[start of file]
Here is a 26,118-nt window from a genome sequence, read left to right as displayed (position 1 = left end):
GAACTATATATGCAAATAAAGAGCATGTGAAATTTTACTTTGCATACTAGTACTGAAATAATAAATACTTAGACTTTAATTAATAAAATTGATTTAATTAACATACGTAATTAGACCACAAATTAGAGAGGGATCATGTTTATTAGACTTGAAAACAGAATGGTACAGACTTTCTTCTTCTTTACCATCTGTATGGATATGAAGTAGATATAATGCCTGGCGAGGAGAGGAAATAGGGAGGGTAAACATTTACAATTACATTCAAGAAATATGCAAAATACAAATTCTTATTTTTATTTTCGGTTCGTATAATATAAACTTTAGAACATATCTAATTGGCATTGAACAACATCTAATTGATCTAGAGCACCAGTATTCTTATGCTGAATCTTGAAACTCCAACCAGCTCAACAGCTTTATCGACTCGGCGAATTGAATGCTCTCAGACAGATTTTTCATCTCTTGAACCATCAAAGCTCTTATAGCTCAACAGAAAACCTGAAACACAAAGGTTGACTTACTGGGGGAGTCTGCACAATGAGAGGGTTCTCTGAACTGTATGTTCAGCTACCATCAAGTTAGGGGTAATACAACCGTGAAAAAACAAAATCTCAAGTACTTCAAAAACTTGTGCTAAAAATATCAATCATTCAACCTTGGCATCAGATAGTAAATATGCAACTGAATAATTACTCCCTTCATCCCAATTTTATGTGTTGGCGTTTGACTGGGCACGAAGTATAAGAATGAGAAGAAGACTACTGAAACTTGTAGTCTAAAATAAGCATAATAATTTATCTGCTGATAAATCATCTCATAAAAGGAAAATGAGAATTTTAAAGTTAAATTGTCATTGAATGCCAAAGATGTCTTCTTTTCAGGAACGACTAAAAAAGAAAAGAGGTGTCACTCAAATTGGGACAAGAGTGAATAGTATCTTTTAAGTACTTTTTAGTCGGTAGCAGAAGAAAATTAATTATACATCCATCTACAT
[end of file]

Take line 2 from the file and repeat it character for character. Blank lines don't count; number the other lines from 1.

GAACTATATATGCAAATAAAGAGCATGTGAAATTTTACTTTGCATACTAGTACTGAAATAATAAATACTTAGACTTTAATTAATAAAATTGATTTAATTAACATACGTAATTAGACCACAAATTAGAGAGGGATCATGTTTATTAGACTTGAAAACAGAATGGTACAGACTTTCTTCTTCTTTACCATCTGTATGGATATGAAGTAGATATAATGCCTGGCGAGGAGAGGAAATAGGGAGGGTAAACATTTACAATTACATTCAAGAAATATGCAAAATACAAATTCTTATTTTTATTTTCGGTTCGTATAATATAAACTTTAGAACATATCTAATTGGCATTGAACAACATCTAATTGATCTAGAGCACCAGTATTCTTATGCTGAATCTTGAAACTCCAACCAGCTCAACAGCTTTATCGACTCGGCGAATTGAATGCTCTCAGACAGATTTTTCATCTCTTGAACCATCAAAGCTCTTATAGCTCAACAGAAAACCTGAAACACAAAGGTTGACTTACTGGGGGAGTCTGCACAATGAGAGGGTTCTCTGAACTGTATGTTCAGCTACCATCAAGTTAGGGGTAATACAACCGTGAAAAAACAAAATCTCAAGTACTTCAAAAACTTGTGCTAAAAATATCAATCATTCAACCTTGGCATCAGATAGTAAATATGCAACTGAATAATTACTCCCTTCATCCCAATTTTATGTGTTGGCGTTTGACTGGGCACGAAGTATAAGAATGAGAAGAAGACTACTGAAACTTGTAGTCTAAAATAAGCATAATAATTTATCTGCTGATAAATCATCTCATAAAAGGAAAATGAGAATTTTAAAGTTAAATTGTCATTGAATGCCAAAGATGTCTTCTTTTCAGGAACGACTAAAAAAGAAAAGAGGTGTCACTCAAATTGGGACAAGAGTGAATAGTATCTTTTAAGTACTTTTTAGTCGGTAGCAGAAGAAAATTAATTATACATCCATCTACAT